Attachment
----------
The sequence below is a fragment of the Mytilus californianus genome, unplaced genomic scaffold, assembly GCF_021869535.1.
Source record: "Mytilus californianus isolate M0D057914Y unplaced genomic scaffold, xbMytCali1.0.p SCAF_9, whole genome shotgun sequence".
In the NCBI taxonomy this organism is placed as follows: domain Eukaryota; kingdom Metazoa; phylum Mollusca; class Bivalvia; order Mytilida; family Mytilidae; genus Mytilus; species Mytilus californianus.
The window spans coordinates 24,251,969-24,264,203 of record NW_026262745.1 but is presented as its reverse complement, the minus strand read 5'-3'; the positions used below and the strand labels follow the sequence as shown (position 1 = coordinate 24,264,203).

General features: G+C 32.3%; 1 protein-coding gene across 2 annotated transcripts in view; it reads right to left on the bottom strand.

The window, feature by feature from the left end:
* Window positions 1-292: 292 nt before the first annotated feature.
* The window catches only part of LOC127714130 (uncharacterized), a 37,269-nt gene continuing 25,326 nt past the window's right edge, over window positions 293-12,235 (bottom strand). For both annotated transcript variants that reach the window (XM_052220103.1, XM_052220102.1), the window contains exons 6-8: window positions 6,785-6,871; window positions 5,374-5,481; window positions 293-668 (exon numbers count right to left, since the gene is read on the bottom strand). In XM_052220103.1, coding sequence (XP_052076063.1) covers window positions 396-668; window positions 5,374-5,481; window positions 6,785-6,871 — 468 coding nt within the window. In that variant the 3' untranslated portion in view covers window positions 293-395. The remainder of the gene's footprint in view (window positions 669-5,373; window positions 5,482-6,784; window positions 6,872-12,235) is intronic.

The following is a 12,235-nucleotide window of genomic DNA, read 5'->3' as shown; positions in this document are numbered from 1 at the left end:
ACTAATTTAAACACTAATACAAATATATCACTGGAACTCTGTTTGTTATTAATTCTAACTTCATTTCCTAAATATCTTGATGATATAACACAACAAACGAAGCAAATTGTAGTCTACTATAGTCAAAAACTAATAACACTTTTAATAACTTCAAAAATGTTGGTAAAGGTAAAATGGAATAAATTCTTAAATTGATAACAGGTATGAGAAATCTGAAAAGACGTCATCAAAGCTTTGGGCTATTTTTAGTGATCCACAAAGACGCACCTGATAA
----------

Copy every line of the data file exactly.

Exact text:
The sequence below is a fragment of the Mytilus californianus genome, unplaced genomic scaffold, assembly GCF_021869535.1.
Source record: "Mytilus californianus isolate M0D057914Y unplaced genomic scaffold, xbMytCali1.0.p SCAF_9, whole genome shotgun sequence".
In the NCBI taxonomy this organism is placed as follows: domain Eukaryota; kingdom Metazoa; phylum Mollusca; class Bivalvia; order Mytilida; family Mytilidae; genus Mytilus; species Mytilus californianus.
The window spans coordinates 24,251,969-24,264,203 of record NW_026262745.1 but is presented as its reverse complement, the minus strand read 5'-3'; the positions used below and the strand labels follow the sequence as shown (position 1 = coordinate 24,264,203).

General features: G+C 32.3%; 1 protein-coding gene across 2 annotated transcripts in view; it reads right to left on the bottom strand.

The window, feature by feature from the left end:
* Window positions 1-292: 292 nt before the first annotated feature.
* The window catches only part of LOC127714130 (uncharacterized), a 37,269-nt gene continuing 25,326 nt past the window's right edge, over window positions 293-12,235 (bottom strand). For both annotated transcript variants that reach the window (XM_052220103.1, XM_052220102.1), the window contains exons 6-8: window positions 6,785-6,871; window positions 5,374-5,481; window positions 293-668 (exon numbers count right to left, since the gene is read on the bottom strand). In XM_052220103.1, coding sequence (XP_052076063.1) covers window positions 396-668; window positions 5,374-5,481; window positions 6,785-6,871 — 468 coding nt within the window. In that variant the 3' untranslated portion in view covers window positions 293-395. The remainder of the gene's footprint in view (window positions 669-5,373; window positions 5,482-6,784; window positions 6,872-12,235) is intronic.

The following is a 12,235-nucleotide window of genomic DNA, read 5'->3' as shown; positions in this document are numbered from 1 at the left end:
ACTAATTTAAACACTAATACAAATATATCACTGGAACTCTGTTTGTTATTAATTCTAACTTCATTTCCTAAATATCTTGATGATATAACACAACAAACGAAGCAAATTGTAGTCTACTATAGTCAAAAACTAATAACACTTTTAATAACTTCAAAAATGTTGGTAAAGGTAAAATGGAATAAATTCTTAAATTGATAACAGGTATGAGAAATCTGAAAAGACGTCATCAAAGCTTTGGGCTATTTTTAGTGATCCACAAAGACGCACCTGATAA